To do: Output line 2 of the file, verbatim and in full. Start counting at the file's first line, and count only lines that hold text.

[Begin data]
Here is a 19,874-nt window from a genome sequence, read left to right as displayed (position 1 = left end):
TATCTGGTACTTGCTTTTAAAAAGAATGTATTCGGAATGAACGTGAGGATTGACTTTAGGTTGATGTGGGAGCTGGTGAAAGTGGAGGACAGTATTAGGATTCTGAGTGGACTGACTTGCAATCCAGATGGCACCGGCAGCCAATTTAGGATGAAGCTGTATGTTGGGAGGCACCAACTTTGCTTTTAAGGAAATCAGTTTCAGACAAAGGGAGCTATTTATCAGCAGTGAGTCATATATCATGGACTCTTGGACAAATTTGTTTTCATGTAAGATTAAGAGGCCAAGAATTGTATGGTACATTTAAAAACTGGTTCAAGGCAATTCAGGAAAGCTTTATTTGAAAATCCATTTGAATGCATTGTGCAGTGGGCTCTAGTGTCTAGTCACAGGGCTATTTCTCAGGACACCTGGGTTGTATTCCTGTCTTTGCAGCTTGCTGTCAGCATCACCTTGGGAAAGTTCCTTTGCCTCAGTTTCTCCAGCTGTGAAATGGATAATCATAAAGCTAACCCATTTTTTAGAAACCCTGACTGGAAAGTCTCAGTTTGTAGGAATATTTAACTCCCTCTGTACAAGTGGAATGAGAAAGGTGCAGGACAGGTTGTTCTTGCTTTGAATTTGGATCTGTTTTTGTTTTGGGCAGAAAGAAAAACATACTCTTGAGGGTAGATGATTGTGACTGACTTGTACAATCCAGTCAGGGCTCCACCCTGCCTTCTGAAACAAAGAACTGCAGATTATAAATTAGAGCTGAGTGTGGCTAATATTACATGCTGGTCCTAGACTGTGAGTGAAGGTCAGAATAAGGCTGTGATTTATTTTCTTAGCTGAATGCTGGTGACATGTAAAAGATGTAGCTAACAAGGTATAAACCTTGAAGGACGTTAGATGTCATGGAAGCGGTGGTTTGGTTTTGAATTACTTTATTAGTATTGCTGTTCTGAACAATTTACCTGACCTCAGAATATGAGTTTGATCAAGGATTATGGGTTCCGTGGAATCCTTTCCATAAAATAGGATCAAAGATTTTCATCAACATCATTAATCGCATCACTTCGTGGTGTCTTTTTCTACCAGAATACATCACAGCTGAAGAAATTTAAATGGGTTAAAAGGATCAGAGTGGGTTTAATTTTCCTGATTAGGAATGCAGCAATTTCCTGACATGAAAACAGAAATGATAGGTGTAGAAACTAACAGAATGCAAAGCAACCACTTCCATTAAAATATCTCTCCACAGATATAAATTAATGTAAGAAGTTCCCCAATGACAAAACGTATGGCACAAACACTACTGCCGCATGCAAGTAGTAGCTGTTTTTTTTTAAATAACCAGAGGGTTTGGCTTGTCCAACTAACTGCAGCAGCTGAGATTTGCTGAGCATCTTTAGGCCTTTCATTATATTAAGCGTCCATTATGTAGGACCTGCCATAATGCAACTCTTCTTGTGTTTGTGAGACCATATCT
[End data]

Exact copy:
TATCTGGTACTTGCTTTTAAAAAGAATGTATTCGGAATGAACGTGAGGATTGACTTTAGGTTGATGTGGGAGCTGGTGAAAGTGGAGGACAGTATTAGGATTCTGAGTGGACTGACTTGCAATCCAGATGGCACCGGCAGCCAATTTAGGATGAAGCTGTATGTTGGGAGGCACCAACTTTGCTTTTAAGGAAATCAGTTTCAGACAAAGGGAGCTATTTATCAGCAGTGAGTCATATATCATGGACTCTTGGACAAATTTGTTTTCATGTAAGATTAAGAGGCCAAGAATTGTATGGTACATTTAAAAACTGGTTCAAGGCAATTCAGGAAAGCTTTATTTGAAAATCCATTTGAATGCATTGTGCAGTGGGCTCTAGTGTCTAGTCACAGGGCTATTTCTCAGGACACCTGGGTTGTATTCCTGTCTTTGCAGCTTGCTGTCAGCATCACCTTGGGAAAGTTCCTTTGCCTCAGTTTCTCCAGCTGTGAAATGGATAATCATAAAGCTAACCCATTTTTTAGAAACCCTGACTGGAAAGTCTCAGTTTGTAGGAATATTTAACTCCCTCTGTACAAGTGGAATGAGAAAGGTGCAGGACAGGTTGTTCTTGCTTTGAATTTGGATCTGTTTTTGTTTTGGGCAGAAAGAAAAACATACTCTTGAGGGTAGATGATTGTGACTGACTTGTACAATCCAGTCAGGGCTCCACCCTGCCTTCTGAAACAAAGAACTGCAGATTATAAATTAGAGCTGAGTGTGGCTAATATTACATGCTGGTCCTAGACTGTGAGTGAAGGTCAGAATAAGGCTGTGATTTATTTTCTTAGCTGAATGCTGGTGACATGTAAAAGATGTAGCTAACAAGGTATAAACCTTGAAGGACGTTAGATGTCATGGAAGCGGTGGTTTGGTTTTGAATTACTTTATTAGTATTGCTGTTCTGAACAATTTACCTGACCTCAGAATATGAGTTTGATCAAGGATTATGGGTTCCGTGGAATCCTTTCCATAAAATAGGATCAAAGATTTTCATCAACATCATTAATCGCATCACTTCGTGGTGTCTTTTTCTACCAGAATACATCACAGCTGAAGAAATTTAAATGGGTTAAAAGGATCAGAGTGGGTTTAATTTTCCTGATTAGGAATGCAGCAATTTCCTGACATGAAAACAGAAATGATAGGTGTAGAAACTAACAGAATGCAAAGCAACCACTTCCATTAAAATATCTCTCCACAGATATAAATTAATGTAAGAAGTTCCCCAATGACAAAACGTATGGCACAAACACTACTGCCGCATGCAAGTAGTAGCTGTTTTTTTTTAAATAACCAGAGGGTTTGGCTTGTCCAACTAACTGCAGCAGCTGAGATTTGCTGAGCATCTTTAGGCCTTTCATTATATTAAGCGTCCATTATGTAGGACCTGCCATAATGCAACTCTTCTTGTGTTTGTGAGACCATATCT